The last few miles were the toughest I had seen on the trail for quite some time. Later, Popsicle would tell me she called it a "two bitch" mountain, sentiments I agree with whole-heartedly.
Right at 8:00 I made it to the top where Amanda was already there and waiting for me with candy bars and sodas in hand.
I didn't learn until later that Amanda had been making quite a name for herself that evening on Roan Mountain. Several thru-hikers stopped to chat with her including Lumberjack, George, and the guy whose name I never did catch. She offered them candy bars and sodas as well, so they instantly fell in love with her—one of the guys saying that if I didn't marry that wonderful angel, he would!
That night we ended up staying at a nearby motel other than Erwin, mostly because at this point Erwin wasn't so close anymore.
Then it was my last day of slackpacking. Amanda dropped me off at Roan Mountain where I would make another 15 or so miles to US19E where Amanda would pick me up.
I stopped briefly at the Overmountain Shelter, something I had heard was not to be missed. And I agree. While I didn't actually get the honor of spending the night there, it was the most scenic and pretty shelter I've seen to date. It was made from an abandoned barn—very cute—and the view from it was absolutely phenomenal overlooking a valley blooming with flowers. If I knew Amanda wouldn't be waiting for me another nine miles down the trail, I'd have spend the night—sleeping bag or not!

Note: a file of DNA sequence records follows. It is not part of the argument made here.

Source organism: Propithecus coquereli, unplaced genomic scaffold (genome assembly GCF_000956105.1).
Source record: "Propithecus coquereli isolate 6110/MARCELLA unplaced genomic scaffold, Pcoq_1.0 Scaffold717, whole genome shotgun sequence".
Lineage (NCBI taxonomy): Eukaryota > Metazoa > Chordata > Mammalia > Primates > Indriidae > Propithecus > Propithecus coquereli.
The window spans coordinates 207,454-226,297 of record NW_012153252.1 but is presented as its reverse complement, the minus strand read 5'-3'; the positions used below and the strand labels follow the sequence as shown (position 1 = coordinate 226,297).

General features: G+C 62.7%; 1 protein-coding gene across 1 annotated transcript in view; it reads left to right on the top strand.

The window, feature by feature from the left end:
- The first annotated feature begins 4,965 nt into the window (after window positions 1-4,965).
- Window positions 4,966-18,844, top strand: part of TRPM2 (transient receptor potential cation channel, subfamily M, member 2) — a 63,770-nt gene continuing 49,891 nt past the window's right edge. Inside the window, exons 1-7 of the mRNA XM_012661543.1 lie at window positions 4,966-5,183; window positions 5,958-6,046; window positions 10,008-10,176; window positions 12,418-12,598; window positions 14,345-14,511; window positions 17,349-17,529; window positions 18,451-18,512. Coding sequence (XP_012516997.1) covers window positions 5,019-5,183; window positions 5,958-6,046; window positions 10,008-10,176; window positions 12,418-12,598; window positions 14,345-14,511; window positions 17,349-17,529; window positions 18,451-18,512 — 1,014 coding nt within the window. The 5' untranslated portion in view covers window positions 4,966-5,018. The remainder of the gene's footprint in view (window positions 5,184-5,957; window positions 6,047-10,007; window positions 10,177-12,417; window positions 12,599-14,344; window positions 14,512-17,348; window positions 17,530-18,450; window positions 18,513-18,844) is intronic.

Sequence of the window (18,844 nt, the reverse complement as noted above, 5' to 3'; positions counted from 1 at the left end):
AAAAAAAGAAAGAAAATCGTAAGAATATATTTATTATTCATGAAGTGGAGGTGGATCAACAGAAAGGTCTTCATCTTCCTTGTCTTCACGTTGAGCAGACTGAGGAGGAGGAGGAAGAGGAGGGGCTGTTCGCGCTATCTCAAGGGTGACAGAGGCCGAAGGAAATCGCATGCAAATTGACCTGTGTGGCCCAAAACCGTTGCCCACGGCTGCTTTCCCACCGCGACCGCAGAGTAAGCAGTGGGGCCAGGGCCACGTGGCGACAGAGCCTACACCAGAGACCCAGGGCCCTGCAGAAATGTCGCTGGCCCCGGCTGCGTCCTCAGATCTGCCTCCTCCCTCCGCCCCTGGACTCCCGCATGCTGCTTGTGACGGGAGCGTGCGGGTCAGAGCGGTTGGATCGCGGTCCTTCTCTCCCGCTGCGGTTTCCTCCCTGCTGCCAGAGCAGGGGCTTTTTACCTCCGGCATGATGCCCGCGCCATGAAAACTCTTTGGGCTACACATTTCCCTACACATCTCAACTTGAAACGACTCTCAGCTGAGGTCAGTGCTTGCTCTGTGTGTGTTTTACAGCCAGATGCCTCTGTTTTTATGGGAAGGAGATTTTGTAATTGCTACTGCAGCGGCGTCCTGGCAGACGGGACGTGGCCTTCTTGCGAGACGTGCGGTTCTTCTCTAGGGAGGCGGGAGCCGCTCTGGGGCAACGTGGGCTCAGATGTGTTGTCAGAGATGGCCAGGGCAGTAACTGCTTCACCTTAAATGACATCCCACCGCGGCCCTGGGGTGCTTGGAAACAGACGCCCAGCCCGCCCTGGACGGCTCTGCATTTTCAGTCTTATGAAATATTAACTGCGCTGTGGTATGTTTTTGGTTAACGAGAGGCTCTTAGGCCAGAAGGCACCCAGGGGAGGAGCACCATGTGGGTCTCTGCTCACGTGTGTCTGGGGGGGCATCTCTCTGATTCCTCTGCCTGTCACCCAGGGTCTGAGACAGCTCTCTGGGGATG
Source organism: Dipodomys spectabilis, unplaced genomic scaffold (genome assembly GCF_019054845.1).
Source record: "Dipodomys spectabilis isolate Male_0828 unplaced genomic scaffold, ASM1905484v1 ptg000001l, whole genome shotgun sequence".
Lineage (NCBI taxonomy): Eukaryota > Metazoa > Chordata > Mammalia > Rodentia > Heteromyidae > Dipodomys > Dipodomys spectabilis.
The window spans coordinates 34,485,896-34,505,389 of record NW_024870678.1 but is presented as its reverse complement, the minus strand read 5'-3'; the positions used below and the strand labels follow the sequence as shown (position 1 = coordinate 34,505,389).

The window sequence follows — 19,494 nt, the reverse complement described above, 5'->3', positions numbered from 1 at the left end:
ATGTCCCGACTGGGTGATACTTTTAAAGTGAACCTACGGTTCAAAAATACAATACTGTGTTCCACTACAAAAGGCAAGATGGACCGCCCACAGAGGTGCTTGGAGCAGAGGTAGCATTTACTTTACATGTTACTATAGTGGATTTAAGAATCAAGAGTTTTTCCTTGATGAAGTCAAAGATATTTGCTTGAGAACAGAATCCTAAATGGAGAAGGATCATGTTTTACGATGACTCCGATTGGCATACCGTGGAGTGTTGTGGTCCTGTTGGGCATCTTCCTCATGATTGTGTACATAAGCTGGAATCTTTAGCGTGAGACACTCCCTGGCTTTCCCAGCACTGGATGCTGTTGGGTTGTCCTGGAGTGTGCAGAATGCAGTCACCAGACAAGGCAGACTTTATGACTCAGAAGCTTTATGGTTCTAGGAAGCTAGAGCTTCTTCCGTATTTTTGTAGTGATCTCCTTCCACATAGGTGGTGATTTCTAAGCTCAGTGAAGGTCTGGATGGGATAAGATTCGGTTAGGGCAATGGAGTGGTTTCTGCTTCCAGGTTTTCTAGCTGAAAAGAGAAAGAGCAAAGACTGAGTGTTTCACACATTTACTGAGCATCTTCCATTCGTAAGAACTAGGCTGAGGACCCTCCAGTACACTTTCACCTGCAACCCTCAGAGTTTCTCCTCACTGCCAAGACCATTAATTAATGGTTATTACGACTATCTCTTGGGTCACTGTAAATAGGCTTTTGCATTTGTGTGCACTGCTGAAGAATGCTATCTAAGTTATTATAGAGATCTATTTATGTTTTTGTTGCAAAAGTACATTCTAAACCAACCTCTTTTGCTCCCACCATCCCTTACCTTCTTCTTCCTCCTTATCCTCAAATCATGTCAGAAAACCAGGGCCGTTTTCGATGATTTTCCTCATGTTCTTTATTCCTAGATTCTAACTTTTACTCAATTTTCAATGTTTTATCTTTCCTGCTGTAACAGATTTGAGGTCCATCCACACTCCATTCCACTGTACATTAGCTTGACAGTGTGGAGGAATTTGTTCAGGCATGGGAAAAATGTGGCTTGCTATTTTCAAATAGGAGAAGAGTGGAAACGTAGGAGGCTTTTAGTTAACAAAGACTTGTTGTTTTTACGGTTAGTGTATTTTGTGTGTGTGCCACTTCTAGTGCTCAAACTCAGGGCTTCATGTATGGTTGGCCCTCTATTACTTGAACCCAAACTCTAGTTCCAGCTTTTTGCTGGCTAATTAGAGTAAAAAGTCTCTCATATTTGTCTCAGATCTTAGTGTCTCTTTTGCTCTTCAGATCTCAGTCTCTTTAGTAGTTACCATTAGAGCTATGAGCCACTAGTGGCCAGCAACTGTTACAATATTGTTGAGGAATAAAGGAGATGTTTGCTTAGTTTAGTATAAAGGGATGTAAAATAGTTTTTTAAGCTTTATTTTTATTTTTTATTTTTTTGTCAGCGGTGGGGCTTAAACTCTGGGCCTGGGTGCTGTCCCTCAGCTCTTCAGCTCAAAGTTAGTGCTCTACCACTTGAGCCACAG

That's also where I caught up with Lumberjack, George, and the mysterious stranger, who continued to gush about how wonderful Amanda was the day before.
But I said my goodbyes and continued down the mountain. I've heard stories from other thru-hikers that the area I was now entering wasn't especially hiker friendly. The story goes that the federal government took some land from some locals to create the Appalachian Trail, and many of those locals still hold a grudge about that. So they like to vandalize hikers' cars, throw stuff at hikers crossing the road, and even hanging fish hooks from the trees at eye level in the hopes of catching themselves a hiker. Of course, I reasoned, the stories have probably grown all out of proportion from whatever incident it sprang from, but I started keeping a lookout for fish hooks and other booby traps along the trail. Better safe than sorry!.
But I made it out to US19E where at 6:30—our agreed upon time—Amanda was already waiting for me. This time we would go into Elizibethton for the night.
We stopped at Taco Bell for dinner—a luxury I had been lacking since California. It was nearly as thrilling as when I discovered Taco Bell in Guatemala—and that's saying a lot! Then headed back to the hotel to watch the season finale of CSI.
After which, you could find us wandering outside every 15 minutes or so to watch the progress of the lunar eclipse happening that night. I've seen eclipses before—both lunar and solar—and wasn't especially impressed, but Amanda had never seen a total lunar eclipse and was quite thrilled about watching its progress.
The next morning we made our usual stop at the library before she dropped me off where I got off the trail the evening before. This time I'd have a fully-loaded pack. My slackpacking days were over. Amanda had to get back to report in for work (the horror!) so we said our goodbyes and I hit the trail again, this time to the Moreland Gap Shelter.
It was over 17 very tough miles, and I staggered into camp over an hour later than I had originally planned. Only two weekend hikers inhabited the shelter, mostly because Trail Days was happening in Damascus that weekend and most thru-hikers had gotten off the trail to hitch rides there.
Trail Days is basically a huge gathering of thousands of hikers at Damascus, the first trail town one reaches upon reaching Virginia. The event draws thousands of people that literally quadruples (or more!) the normal size of the town, so huge fields with thousands of tents are erected around it. Tent City, USA.